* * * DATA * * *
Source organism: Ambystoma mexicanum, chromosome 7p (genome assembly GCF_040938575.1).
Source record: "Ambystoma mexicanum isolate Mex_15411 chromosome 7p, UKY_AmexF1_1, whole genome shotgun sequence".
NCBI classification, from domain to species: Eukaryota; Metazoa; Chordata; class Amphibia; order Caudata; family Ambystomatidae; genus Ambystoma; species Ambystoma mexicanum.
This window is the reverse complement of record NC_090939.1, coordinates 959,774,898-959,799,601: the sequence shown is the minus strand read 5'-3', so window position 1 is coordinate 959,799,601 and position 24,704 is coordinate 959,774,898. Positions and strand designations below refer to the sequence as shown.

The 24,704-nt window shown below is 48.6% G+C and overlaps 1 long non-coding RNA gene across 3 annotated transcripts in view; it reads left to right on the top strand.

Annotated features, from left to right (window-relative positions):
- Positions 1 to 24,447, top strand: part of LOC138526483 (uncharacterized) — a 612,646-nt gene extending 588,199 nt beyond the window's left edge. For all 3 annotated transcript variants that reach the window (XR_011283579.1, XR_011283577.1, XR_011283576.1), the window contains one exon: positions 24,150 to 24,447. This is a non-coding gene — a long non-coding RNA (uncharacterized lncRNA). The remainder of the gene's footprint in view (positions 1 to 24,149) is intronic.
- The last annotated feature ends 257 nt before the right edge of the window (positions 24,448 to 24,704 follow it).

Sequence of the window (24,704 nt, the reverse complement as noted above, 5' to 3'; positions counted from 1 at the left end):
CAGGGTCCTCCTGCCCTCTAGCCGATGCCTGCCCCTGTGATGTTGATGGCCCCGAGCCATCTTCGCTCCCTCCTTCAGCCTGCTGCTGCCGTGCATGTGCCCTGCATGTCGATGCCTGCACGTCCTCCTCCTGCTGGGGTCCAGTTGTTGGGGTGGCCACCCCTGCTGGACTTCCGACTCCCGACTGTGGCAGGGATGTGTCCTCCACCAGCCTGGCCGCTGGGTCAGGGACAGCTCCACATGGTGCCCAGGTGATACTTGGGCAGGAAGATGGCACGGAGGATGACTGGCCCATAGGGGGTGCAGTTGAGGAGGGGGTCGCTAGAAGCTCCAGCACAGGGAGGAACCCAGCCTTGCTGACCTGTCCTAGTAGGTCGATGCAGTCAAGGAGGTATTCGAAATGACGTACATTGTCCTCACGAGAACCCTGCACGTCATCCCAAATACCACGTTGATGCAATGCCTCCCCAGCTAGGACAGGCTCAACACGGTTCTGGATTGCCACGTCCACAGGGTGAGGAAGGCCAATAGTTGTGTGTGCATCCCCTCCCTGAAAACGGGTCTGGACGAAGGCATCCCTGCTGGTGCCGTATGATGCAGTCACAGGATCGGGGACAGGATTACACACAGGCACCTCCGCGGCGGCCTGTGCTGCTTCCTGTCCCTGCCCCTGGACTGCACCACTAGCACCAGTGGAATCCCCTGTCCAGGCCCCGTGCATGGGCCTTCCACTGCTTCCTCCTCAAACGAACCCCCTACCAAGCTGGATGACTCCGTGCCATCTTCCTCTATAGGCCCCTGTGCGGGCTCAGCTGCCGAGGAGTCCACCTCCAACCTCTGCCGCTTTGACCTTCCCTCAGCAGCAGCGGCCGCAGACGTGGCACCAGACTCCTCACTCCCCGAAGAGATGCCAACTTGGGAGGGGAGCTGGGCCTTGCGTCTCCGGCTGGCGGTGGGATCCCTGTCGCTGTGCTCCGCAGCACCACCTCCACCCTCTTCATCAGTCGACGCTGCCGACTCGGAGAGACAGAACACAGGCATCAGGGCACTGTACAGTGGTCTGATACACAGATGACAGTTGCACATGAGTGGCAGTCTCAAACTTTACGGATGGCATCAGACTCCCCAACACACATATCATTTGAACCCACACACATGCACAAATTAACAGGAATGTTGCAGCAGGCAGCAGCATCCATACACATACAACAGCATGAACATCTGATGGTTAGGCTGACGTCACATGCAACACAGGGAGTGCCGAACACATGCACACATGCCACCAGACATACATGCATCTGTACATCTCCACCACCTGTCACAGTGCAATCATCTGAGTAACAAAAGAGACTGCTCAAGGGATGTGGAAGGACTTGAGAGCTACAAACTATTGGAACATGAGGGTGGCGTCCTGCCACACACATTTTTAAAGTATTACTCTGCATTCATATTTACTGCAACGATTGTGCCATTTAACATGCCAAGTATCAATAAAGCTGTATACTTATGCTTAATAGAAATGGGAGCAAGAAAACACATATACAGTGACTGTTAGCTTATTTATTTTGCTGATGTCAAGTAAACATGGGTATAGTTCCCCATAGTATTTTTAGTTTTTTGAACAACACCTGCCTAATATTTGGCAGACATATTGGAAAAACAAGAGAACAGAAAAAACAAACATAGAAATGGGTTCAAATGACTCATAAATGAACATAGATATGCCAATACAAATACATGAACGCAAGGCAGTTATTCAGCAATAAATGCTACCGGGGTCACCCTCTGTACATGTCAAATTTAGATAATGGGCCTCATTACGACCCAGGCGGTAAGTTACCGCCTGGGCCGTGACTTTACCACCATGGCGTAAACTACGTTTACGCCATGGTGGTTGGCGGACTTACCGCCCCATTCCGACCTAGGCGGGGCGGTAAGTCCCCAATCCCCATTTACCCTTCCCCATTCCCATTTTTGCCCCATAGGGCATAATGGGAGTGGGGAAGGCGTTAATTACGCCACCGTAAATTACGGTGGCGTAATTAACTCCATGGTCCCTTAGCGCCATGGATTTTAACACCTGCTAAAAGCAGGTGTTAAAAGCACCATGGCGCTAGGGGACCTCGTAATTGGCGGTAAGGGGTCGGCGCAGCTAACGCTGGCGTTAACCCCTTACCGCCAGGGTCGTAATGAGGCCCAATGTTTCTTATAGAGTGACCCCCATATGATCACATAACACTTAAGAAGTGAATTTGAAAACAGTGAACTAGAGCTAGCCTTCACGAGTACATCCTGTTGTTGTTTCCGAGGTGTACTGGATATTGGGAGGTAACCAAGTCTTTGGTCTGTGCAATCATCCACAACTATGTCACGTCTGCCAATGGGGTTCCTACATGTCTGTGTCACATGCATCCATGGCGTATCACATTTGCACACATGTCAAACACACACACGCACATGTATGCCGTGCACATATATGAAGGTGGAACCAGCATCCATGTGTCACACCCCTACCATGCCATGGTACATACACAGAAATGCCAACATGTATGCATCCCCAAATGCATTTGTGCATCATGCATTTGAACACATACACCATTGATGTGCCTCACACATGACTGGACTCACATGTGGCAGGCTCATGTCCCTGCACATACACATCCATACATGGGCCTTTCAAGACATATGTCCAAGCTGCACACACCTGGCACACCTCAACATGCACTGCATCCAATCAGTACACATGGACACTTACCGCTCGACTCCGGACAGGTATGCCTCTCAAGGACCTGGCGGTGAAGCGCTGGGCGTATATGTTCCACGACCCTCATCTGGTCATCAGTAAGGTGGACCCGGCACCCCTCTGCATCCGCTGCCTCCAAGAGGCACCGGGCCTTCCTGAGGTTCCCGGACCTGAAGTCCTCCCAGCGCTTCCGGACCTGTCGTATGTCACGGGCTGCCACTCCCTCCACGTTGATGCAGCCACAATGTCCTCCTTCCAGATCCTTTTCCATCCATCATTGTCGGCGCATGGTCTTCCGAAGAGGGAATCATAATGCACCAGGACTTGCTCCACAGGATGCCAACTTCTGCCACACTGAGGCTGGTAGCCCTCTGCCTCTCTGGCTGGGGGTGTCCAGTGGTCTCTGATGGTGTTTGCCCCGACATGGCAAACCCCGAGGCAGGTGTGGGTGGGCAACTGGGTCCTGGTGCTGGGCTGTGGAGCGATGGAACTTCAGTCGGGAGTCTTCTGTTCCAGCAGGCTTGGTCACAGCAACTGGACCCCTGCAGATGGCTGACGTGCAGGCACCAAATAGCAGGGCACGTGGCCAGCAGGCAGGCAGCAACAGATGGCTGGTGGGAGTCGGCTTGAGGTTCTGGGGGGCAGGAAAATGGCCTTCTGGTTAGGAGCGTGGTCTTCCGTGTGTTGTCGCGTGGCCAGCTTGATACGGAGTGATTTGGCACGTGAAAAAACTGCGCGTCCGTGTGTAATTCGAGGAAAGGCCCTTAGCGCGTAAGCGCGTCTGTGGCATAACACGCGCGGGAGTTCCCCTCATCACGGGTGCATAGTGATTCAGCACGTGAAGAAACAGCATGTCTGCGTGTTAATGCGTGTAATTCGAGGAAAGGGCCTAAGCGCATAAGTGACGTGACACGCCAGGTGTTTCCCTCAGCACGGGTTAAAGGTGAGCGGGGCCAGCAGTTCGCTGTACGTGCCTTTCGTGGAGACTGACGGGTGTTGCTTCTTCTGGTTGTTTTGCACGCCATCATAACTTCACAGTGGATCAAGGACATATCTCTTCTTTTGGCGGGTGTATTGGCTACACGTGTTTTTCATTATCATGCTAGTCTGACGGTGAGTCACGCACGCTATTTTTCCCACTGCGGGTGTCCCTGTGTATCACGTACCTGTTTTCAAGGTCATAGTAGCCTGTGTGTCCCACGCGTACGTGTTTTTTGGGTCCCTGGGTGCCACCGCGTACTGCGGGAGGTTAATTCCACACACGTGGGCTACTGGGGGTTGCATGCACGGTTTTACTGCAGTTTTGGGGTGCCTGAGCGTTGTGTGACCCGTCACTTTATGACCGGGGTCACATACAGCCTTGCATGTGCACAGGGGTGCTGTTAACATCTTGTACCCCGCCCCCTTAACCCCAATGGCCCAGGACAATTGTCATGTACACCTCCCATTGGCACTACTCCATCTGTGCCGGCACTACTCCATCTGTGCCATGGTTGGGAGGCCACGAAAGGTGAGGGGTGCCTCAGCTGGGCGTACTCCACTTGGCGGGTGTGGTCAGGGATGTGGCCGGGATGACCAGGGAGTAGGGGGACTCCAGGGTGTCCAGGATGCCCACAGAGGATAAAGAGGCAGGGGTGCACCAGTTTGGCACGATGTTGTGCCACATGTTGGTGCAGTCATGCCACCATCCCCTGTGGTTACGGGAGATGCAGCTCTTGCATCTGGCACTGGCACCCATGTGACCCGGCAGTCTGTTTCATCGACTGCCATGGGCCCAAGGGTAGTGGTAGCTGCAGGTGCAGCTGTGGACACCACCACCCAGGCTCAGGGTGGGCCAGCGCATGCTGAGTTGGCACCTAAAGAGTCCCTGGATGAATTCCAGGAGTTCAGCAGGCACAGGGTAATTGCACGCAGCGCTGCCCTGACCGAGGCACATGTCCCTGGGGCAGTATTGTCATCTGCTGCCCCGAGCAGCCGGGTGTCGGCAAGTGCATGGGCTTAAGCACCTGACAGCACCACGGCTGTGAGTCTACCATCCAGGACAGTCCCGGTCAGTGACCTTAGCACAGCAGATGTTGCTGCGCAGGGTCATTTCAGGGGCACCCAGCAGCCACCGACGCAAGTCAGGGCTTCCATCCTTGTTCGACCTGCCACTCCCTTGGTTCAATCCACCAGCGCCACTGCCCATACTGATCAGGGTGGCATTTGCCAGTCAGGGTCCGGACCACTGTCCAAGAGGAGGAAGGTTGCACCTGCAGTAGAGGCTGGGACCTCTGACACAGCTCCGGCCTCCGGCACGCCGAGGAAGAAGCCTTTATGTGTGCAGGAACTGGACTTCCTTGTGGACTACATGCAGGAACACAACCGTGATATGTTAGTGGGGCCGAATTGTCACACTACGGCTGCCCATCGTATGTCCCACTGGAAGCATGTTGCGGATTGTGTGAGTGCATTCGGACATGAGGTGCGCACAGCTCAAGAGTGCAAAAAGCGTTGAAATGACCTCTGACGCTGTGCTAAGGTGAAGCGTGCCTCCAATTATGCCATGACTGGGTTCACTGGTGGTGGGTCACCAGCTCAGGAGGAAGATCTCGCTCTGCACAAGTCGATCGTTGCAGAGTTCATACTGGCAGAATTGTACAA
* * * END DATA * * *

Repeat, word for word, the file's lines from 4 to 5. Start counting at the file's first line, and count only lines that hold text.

This window is the reverse complement of record NC_090939.1, coordinates 959,774,898-959,799,601: the sequence shown is the minus strand read 5'-3', so window position 1 is coordinate 959,799,601 and position 24,704 is coordinate 959,774,898. Positions and strand designations below refer to the sequence as shown.

The 24,704-nt window shown below is 48.6% G+C and overlaps 1 long non-coding RNA gene across 3 annotated transcripts in view; it reads left to right on the top strand.